Date of this Version
Published in Psychological Review 122:1 (2015), pp. 84-111; doi: 10.1037/a0038423
Factors identified in investigations of trait structure (e.g., the Big Five) are sometimes understood as explanations or sources of the covariation of distinct behavioral traits, as when extraversion is suggested to underlie the covariation of assertiveness and sociability. Here, we detail how trait covariation can alternatively be understood as arising from units common to functionalist and process frameworks, such as self-efficacies, expectancies, values, and goals. Specifically, the expected covariation between two behavioral traits should be increased when a specific process variable tends to indicate the functionality of both traits simultaneously. In 2 empirical illustrations, we identify a wide array of specific process variables associated with several Big Five-related behavioral traits simultaneously, and which are thus likely sources of their covariation. Many of these, such as positive interpersonal expectancies, self-regulatory skills, and preference for order, relate similarly to a broad range of trait perceptions in both studies, and across both self- and peer-reports. We also illustrate how this understanding of trait covariation provides a somewhat novel explanation of why some traits are uncorrelated. As we discuss, a functionalist understanding of trait covariation as arising through functionalist or process variables has implications for many basic issues in personality psychology, such as how personality traits should be measured, mechanisms for personality stability and change, and the nature of personality traits more generally.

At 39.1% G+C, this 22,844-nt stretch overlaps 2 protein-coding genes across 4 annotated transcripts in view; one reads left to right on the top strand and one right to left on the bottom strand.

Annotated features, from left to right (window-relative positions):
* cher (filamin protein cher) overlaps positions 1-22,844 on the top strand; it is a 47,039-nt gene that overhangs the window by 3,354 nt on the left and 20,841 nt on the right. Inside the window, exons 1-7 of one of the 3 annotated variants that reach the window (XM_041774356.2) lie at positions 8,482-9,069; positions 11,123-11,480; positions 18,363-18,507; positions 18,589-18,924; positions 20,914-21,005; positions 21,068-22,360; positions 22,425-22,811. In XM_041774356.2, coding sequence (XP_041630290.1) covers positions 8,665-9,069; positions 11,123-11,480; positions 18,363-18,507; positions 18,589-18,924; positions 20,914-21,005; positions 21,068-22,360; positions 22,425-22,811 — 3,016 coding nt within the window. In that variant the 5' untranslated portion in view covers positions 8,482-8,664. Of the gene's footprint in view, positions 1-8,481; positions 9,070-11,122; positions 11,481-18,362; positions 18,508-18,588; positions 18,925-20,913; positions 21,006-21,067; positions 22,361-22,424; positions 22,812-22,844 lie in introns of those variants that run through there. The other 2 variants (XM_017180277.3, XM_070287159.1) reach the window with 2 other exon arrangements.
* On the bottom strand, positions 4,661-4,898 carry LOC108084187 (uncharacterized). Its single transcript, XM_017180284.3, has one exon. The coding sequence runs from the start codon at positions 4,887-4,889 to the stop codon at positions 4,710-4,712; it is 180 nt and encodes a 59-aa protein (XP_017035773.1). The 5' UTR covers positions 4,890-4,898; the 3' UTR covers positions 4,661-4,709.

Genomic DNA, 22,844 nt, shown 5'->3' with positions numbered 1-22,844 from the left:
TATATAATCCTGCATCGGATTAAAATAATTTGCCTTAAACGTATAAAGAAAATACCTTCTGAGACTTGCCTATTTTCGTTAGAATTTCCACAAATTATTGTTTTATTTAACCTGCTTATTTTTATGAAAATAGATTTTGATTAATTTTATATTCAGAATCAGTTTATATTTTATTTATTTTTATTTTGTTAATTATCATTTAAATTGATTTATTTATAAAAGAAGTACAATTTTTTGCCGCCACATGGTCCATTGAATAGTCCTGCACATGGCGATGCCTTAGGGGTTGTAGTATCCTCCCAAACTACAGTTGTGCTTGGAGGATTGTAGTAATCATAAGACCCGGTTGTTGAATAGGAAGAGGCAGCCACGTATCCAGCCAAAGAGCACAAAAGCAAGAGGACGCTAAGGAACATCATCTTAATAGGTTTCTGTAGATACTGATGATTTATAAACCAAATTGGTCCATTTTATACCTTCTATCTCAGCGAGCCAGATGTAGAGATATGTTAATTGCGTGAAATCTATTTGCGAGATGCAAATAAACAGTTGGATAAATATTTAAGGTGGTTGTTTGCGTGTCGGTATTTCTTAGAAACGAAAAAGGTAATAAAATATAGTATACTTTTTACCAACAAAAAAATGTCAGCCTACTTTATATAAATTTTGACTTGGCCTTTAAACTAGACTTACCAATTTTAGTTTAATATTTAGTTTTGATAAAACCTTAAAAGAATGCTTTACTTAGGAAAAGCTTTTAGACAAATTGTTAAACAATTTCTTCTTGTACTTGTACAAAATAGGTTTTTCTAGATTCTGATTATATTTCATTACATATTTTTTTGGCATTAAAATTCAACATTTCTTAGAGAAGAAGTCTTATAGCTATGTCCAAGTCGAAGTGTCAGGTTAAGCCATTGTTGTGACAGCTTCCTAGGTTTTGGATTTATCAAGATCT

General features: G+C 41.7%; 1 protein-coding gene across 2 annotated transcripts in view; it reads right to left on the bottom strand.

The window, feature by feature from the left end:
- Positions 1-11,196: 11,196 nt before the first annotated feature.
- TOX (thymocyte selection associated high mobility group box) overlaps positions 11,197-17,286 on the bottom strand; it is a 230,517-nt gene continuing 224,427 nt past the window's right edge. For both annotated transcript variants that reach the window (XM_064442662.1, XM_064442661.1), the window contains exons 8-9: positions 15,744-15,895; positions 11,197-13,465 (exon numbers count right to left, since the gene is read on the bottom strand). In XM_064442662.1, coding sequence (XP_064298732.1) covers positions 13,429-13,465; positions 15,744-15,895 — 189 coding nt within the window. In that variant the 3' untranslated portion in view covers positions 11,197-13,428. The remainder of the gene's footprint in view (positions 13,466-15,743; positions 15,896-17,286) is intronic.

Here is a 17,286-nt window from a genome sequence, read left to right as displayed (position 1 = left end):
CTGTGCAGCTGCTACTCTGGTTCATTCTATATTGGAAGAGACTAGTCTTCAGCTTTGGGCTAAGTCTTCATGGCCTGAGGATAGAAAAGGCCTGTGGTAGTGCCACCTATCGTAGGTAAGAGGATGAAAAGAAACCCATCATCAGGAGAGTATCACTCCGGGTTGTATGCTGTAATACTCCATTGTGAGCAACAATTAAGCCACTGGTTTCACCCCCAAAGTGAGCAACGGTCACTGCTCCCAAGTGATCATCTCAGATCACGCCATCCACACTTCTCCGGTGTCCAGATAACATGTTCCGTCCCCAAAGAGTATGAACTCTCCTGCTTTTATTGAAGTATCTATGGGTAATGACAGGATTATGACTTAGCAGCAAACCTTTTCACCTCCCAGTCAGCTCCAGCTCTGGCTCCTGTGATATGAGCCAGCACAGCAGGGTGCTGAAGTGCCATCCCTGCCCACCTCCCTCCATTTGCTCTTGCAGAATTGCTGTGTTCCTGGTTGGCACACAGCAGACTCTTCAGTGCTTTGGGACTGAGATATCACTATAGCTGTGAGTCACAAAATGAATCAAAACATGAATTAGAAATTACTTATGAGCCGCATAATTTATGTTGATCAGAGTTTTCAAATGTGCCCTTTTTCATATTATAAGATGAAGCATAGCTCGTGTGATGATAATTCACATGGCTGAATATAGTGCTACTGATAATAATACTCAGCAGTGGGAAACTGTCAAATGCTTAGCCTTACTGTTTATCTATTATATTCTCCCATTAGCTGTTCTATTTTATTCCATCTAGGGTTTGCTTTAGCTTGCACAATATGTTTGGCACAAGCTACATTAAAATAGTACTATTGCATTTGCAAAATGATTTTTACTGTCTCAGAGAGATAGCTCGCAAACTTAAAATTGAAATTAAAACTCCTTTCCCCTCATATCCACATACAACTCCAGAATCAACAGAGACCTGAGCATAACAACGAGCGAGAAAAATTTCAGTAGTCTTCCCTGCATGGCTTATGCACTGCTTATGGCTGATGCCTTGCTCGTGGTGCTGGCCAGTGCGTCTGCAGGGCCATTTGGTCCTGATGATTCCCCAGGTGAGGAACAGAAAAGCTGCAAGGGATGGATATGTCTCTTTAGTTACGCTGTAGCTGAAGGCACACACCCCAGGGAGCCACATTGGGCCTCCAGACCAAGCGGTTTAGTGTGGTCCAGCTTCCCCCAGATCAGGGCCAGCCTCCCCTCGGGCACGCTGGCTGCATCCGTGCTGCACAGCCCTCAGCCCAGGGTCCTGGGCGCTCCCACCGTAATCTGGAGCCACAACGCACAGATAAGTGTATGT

Includes supplementary materials.